I was raised by Jews. My grandparents were born in either Belarus or Poland and, as very small children, fled to America to either escape persecution or to try to make a better life for their families. They brought with them their religion, their culture, and Yiddish. As they assimilated, all of these things began to wane. My parents have only chunks, and I have even less. But I do have memories, especially of my grandparents speaking Yiddish when they didn’t want me to know what they were talking about.
Yiddish is a language of rich sounds. It is a language of comedy. It is also a language of pathos.
In his introduction to the comics anthology Yiddishkeit: Jewish Vernacular and The New Land edited by Harvey Pekar and Paul Buhle, noted author Neal Gabler says:
Yiddish may be the most onomatopoeic language ever created. Everything sounds exactly the way it should: macher for a self-appointed big shot, shlmiel for the fellow who spils the soup and shlmazel for the poor guy who gets the soup spilled on him, putz for an active louse, shmuck for a hapless one (as in “poor shmuck”), shnorer for a freeloader, nudnick for a pest. The expressiveness is bound into the language, and so is a kind of ruthless honesty. There is no decorousness in Yiddish, nor much romance. It is raw, egalitarian, vernacular.
Yiddish is a mutt. The language is an intermixture of German, Polish, and Hebrew that relies on grammatical rules of its own devising. The people who speak it are the Yiddishkeit ,and their language reflects much of their sensibility about life. There is sort of an optimistic fatalism to the Yiddishkeit. Things are the way they are. They may get better, but if not, you got what you got. Oy! “Hope for the best, expect the worst,” as Mel Brooks put it in his film The Twelve Chairs.
Harvey Pekar and Paul Buhle have put together this comics anthology to celebrate Yiddish and its contributions to literature and culture spanning from medieval Europe to the tenements of New York’s Lower East Side.
The book begins with Pekar and artist Dan Archer giving a rather exhaustive history of Yiddish and its literary tradition, citing the works of all sorts of Yiddish poets, novelists, and playwrights. As in works such as American Splendor and Our Cancer Year, Pekar’s writing is direct and full of his personal opinions. He has a special dislike for probably one of the best known Yiddish writers, Isaac Bashevis Singer, of whom he writes, “There are worse Jewish writers, but perhaps none so overrated. The fact that he won the Nobel Prize shows how little it’s worth.”
Pekar has done his research and he isn’t concerned about the consequences of letting you know exactly how he feels about his subject matter. This makes for some of the best reading in the book.
Pekar’s venom aside, the anthology does ultimately bog down, not only because of the breadth of it subject, but also because its organization seems to be a bit haphazard. In the middle of the anthology there are approximately forty pages devoted to “The Essence: A Yiddish Theater Dim Sum” written by Allen Lewis Rickman that features “The work of an awful lot of great Yiddish playwrights, lyricists, and composers.” While this extended piece certainly provides the reader with a sampling of Yiddish theater, it goes on just a little too long.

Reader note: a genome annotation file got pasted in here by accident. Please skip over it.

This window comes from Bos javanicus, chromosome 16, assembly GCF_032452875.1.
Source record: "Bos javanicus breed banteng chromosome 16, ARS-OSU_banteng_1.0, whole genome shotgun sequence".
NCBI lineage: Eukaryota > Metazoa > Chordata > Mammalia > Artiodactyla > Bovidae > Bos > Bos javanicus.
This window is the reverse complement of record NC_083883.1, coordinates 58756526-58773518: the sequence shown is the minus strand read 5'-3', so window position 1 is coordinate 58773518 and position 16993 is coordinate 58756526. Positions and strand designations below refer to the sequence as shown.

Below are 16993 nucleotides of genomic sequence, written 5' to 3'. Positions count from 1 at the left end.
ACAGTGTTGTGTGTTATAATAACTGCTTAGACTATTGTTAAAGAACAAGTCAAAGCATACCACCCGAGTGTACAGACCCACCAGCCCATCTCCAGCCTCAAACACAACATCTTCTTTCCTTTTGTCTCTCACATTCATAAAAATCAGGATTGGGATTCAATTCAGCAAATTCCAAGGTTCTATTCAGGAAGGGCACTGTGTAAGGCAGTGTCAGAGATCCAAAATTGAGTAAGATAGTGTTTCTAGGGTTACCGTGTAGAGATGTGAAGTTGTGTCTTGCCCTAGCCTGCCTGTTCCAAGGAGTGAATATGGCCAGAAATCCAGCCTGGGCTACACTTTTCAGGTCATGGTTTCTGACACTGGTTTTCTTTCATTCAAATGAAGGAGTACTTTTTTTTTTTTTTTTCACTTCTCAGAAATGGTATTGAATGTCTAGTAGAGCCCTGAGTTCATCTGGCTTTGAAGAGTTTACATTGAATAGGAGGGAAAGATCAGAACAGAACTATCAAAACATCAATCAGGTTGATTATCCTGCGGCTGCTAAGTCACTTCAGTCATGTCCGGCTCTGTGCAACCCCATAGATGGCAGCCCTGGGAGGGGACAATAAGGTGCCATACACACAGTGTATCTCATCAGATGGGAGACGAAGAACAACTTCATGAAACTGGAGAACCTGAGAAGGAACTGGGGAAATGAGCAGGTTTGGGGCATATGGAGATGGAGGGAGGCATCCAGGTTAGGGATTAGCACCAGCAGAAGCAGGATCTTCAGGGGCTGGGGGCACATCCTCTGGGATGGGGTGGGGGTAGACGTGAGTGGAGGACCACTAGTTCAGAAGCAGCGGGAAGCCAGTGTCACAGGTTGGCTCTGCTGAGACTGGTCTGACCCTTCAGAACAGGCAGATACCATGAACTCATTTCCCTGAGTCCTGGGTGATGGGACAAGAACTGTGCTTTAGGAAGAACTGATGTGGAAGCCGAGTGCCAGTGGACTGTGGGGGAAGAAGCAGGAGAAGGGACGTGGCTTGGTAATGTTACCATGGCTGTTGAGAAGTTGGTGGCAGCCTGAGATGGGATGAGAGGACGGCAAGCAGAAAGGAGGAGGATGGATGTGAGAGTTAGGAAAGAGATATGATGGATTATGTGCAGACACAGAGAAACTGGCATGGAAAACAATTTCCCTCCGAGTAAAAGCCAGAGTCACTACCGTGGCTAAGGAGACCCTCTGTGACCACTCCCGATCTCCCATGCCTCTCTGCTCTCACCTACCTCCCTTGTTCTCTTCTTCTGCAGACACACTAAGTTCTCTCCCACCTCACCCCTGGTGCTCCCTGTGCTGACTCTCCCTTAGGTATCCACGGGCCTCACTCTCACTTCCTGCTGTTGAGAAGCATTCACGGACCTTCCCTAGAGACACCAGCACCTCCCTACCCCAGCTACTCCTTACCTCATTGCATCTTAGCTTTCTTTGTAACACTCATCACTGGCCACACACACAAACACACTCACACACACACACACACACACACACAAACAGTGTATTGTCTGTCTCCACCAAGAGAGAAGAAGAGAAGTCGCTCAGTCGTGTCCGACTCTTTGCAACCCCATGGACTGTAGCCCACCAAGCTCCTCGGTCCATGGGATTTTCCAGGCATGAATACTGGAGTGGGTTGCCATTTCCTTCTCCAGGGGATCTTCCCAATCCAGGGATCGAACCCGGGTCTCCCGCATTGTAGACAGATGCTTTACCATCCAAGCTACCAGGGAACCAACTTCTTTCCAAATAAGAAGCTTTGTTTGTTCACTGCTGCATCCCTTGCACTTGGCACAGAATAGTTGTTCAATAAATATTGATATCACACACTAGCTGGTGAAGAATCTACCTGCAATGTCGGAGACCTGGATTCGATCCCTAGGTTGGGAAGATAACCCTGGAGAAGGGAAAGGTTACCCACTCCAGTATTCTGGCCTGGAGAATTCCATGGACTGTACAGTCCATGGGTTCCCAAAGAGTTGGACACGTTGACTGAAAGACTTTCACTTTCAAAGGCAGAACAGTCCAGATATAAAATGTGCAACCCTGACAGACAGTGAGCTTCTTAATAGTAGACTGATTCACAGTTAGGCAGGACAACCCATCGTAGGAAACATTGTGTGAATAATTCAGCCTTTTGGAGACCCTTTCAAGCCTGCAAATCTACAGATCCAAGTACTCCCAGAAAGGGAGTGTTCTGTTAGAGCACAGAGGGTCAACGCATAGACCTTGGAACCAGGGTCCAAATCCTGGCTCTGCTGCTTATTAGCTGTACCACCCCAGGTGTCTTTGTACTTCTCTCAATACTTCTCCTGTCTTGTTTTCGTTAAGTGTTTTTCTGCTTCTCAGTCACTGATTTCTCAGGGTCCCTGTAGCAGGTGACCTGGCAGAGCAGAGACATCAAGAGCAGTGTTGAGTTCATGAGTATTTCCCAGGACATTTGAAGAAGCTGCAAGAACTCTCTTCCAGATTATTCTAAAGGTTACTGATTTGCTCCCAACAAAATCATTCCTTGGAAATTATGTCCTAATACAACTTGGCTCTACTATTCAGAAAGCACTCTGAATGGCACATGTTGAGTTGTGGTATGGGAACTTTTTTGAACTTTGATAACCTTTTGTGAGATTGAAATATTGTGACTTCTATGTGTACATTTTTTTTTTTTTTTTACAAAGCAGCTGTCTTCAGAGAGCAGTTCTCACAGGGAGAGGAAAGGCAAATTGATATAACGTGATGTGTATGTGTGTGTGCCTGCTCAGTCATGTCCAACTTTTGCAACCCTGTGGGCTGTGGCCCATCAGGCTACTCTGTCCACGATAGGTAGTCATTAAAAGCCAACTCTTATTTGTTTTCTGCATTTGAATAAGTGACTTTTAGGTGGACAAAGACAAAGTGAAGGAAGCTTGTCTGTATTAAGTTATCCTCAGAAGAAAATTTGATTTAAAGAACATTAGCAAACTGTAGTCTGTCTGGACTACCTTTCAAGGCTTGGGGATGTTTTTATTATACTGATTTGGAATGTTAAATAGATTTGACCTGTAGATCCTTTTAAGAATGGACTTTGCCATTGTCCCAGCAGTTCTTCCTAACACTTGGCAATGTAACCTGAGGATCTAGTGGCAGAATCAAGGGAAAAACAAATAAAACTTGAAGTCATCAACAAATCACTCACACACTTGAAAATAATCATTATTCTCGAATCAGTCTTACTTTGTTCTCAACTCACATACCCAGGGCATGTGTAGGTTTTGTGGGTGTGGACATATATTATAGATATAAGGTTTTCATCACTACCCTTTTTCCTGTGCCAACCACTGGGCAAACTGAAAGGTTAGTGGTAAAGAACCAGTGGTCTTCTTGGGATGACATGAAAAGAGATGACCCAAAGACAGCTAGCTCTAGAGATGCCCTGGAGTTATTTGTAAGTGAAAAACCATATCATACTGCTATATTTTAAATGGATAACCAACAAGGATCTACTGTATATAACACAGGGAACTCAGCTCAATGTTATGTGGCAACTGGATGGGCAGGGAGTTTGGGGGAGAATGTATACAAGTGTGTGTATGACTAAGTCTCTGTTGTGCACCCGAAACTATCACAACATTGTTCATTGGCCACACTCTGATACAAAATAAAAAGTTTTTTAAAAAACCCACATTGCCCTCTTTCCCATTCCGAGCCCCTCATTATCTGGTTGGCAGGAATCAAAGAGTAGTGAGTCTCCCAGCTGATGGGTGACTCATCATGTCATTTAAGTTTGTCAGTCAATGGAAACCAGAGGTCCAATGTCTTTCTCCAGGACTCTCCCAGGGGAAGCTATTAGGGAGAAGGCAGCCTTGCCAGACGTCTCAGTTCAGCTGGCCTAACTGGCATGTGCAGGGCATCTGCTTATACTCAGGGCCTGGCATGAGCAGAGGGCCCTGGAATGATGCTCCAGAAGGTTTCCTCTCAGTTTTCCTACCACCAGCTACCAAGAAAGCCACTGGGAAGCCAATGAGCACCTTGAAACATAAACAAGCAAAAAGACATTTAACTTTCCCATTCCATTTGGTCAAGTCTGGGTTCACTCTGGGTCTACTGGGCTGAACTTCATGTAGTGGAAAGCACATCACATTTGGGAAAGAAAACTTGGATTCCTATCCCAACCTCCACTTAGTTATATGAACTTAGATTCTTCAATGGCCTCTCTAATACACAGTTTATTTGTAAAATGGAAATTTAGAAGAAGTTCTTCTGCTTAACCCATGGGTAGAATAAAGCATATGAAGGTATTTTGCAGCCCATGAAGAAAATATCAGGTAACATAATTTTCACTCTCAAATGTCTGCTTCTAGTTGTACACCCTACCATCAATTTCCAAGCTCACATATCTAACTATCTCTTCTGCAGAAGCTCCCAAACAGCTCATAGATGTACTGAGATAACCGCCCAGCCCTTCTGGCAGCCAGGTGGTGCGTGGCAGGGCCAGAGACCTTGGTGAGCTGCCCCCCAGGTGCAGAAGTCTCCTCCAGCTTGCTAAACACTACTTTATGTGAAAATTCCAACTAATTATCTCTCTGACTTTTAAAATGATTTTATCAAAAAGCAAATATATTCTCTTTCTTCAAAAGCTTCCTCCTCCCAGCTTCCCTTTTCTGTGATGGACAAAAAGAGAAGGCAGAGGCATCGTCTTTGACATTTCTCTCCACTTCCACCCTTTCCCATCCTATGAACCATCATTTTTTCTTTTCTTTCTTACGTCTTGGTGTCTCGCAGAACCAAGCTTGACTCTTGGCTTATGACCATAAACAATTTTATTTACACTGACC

The anthology finishes with sort of a scatter shot approach, filling the remaining pages with the works of writers and artists such as Joel Schechter, Spain Rodriguez, Peter Kuper, Sharon Rudahl, Hershl Hartman and Gary Dumm. The clash of styles and topics makes the book seem hurriedly put together.
And maybe it was. This was Pekar’s last fully realized work before he died. This fact gives the publication of the anthology a layer of meaning it may not have had otherwise. Pekar begins the anthology with a prologue (illustrated by Sara Rosenbaum and David Lasky) in which he talks about Yiddish being his first language and how, after his grandfather died, he lost contact with the language. Somehow the publication of this book on Yiddish, Yiddish culture, and Yiddish literature completes the circle for Pekar.
To have the opportunity to hear Harvey Pekar’s voice in comics one last time is more than enough reason to read Yiddishkeit: Jewish Vernacular and The New Land. To watch him as he struggles to understand his heritage at the end of his life is another. Learning about the rich contribution that Yiddish has played in the formation of American popular culture is another fascinating reason to read this anthology.
But ultimately, the most important reason to get this anthology is to learn the meaning of the phrase, “Gey kak in yam!”
Daniel Elkin has been reading and commenting on comics since the mid ’70s. He also used to wear a great deal of brown corduroy. He lives in Northern California surrounded by Great Danes, a fact which he insists was never part of the plan. Daniel has worked in bars, restaurants, department stores, classrooms, and offices. He is a published poet, member of MENSA. He is also a committed father, gadfly, bon vivant, and can over-intellectualize just about anything.
P.S. He keeps a blog, Your Chicken Enemy.